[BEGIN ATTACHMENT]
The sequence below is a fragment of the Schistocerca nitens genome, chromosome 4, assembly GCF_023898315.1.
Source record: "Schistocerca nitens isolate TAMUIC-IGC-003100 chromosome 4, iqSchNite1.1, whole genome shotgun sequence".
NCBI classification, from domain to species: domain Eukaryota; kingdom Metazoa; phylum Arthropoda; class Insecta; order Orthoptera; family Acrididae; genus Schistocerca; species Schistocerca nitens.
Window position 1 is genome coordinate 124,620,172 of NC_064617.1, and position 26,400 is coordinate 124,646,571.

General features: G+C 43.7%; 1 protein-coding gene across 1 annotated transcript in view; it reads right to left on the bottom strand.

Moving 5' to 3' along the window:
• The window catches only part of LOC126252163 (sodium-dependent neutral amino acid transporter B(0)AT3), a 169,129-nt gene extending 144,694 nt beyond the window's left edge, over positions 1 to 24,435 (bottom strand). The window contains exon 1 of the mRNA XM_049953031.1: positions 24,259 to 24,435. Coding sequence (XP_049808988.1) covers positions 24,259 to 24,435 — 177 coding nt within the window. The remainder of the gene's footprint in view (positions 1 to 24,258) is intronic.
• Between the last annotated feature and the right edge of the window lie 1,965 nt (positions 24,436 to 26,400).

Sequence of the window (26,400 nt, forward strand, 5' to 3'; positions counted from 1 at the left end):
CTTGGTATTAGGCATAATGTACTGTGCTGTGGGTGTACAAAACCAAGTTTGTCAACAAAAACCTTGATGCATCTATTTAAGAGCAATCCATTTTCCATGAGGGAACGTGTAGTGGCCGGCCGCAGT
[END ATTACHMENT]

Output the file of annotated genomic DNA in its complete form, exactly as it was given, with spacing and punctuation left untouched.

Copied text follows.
The sequence below is a fragment of the Schistocerca nitens genome, chromosome 4, assembly GCF_023898315.1.
Source record: "Schistocerca nitens isolate TAMUIC-IGC-003100 chromosome 4, iqSchNite1.1, whole genome shotgun sequence".
NCBI classification, from domain to species: domain Eukaryota; kingdom Metazoa; phylum Arthropoda; class Insecta; order Orthoptera; family Acrididae; genus Schistocerca; species Schistocerca nitens.
Window position 1 is genome coordinate 124,620,172 of NC_064617.1, and position 26,400 is coordinate 124,646,571.

General features: G+C 43.7%; 1 protein-coding gene across 1 annotated transcript in view; it reads right to left on the bottom strand.

Moving 5' to 3' along the window:
• The window catches only part of LOC126252163 (sodium-dependent neutral amino acid transporter B(0)AT3), a 169,129-nt gene extending 144,694 nt beyond the window's left edge, over positions 1 to 24,435 (bottom strand). The window contains exon 1 of the mRNA XM_049953031.1: positions 24,259 to 24,435. Coding sequence (XP_049808988.1) covers positions 24,259 to 24,435 — 177 coding nt within the window. The remainder of the gene's footprint in view (positions 1 to 24,258) is intronic.
• Between the last annotated feature and the right edge of the window lie 1,965 nt (positions 24,436 to 26,400).

Sequence of the window (26,400 nt, forward strand, 5' to 3'; positions counted from 1 at the left end):
CTTGGTATTAGGCATAATGTACTGTGCTGTGGGTGTACAAAACCAAGTTTGTCAACAAAAACCTTGATGCATCTATTTAAGAGCAATCCATTTTCCATGAGGGAACGTGTAGTGGCCGGCCGCAGT